(2) Election years are not recession years. The economy will expand as the recovery in the United States enters its 8th year. The next slowdown is coming and no one knows when. However, I don’t see convincing data for its arrival in 2016.

Election years usually start positive, slow down in the summer, and then rally in autumn–similar to most years. However, the rally in the fall does not typically begin after election day like many investors believe. It usually begins before the uncertainty is over–catching many off guard that are waiting. The average for a presidential election year is 9 percent.

(3) United States grows and the dollar slows. Global diversification should help investors in 2016, but the United States will continue to be a financial leader. Global returns will hinge on the U.S. dollar.

Since July 2014, our dollar has risen in value against every major currency around the globe! It gained 20 percent versus the euro and 54 percent versus the Russian ruble!

Why the big move? In all the world, our economy is one of the best and we are the only ones raising rates. Both of these make our dollar more attractive to global investors.

With so many countries lowering rates to stimulate growth, it is possible their economies will strengthen and the dollar’s rise will slow. Overall, this would be good news. It would likely help those that have diversified globally.

market graph

Does 2015 offer any clues as to what 2016 will bring? In 2015, the S&P 500 finished within 1 percent of where it started. This has only happened in 4 previous years (1947, 1948, 1978, 2011). What happened following those respective years? In 3 out of 4, the market was up more than 10 percent. The outlier was 1947. It was followed by another low return year and then came the double digit. Of course, there are no guarantees.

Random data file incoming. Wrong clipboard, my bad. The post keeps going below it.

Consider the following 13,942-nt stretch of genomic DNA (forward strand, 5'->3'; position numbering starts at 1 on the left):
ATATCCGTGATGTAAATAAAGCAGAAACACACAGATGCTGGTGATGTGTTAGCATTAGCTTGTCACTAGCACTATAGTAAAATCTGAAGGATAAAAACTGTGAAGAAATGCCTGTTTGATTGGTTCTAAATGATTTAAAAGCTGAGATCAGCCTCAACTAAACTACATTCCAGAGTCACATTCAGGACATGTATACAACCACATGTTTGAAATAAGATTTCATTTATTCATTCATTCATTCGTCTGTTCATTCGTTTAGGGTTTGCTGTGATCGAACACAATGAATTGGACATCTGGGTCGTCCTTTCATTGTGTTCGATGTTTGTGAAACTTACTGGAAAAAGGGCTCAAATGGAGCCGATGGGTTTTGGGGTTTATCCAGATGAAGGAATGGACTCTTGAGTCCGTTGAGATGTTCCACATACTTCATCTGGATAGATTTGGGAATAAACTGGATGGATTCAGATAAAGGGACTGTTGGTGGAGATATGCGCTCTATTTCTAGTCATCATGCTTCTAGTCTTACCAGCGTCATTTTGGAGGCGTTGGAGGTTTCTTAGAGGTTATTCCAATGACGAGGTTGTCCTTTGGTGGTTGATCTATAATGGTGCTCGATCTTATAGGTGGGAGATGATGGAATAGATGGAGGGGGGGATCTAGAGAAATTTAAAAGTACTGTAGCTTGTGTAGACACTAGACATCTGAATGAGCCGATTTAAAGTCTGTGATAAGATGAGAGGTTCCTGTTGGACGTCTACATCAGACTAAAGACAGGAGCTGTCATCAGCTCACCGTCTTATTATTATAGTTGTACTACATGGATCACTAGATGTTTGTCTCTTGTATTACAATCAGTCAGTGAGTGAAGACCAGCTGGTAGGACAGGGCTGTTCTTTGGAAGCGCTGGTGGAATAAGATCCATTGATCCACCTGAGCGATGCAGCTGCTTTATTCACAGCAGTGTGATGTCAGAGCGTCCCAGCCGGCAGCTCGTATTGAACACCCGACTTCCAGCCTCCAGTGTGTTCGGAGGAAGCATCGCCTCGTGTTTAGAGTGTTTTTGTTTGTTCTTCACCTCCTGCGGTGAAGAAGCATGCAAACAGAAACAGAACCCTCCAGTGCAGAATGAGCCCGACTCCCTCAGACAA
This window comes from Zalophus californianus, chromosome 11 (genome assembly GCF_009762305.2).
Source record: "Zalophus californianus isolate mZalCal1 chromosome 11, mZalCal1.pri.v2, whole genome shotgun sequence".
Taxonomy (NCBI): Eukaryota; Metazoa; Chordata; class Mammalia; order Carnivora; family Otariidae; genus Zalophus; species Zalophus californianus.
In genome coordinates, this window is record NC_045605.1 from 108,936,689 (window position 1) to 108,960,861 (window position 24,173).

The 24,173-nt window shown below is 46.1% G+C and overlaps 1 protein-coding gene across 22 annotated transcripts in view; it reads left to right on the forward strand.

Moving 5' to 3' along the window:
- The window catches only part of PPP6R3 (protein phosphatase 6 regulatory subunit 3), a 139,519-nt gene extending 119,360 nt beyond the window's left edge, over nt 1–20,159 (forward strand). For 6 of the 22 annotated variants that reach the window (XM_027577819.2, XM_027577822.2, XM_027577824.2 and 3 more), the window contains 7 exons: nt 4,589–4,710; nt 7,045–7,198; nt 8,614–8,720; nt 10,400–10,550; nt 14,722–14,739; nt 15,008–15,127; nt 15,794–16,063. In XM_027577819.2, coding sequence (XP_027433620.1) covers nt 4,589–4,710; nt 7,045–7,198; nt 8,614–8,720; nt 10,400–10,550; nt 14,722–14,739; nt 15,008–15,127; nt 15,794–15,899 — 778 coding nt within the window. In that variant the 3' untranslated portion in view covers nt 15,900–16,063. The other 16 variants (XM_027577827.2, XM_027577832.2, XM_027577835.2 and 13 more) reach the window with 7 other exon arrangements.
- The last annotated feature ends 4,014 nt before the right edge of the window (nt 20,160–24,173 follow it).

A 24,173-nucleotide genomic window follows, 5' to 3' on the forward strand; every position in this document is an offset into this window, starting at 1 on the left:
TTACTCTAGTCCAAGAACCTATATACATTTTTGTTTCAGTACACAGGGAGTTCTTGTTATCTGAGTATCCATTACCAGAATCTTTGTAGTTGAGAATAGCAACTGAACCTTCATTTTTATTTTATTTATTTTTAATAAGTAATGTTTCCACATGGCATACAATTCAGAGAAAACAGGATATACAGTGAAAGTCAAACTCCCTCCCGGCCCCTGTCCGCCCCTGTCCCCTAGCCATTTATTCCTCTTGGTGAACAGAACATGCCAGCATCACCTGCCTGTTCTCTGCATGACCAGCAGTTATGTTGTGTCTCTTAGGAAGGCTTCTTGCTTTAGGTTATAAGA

History does firmly support the value of diversification and investing over the long run.

 

*Research by SFS. Data from Federal Reserve Bank of St. Louis. Investing involves risk, including potential loss of principal. The S&P 500, S&P 600, and Dow Jones Global are indexes considered to represent major areas of stock markets. One cannot invest directly in an index. Diversification does not guarantee positive results. Past performance does not guarantee future results. The opinions and forecasts expressed are those of the author and may not actually come to pass. This information is subject to change at any time, based upon changing conditions. This is not a recommendation to purchase any type of investment.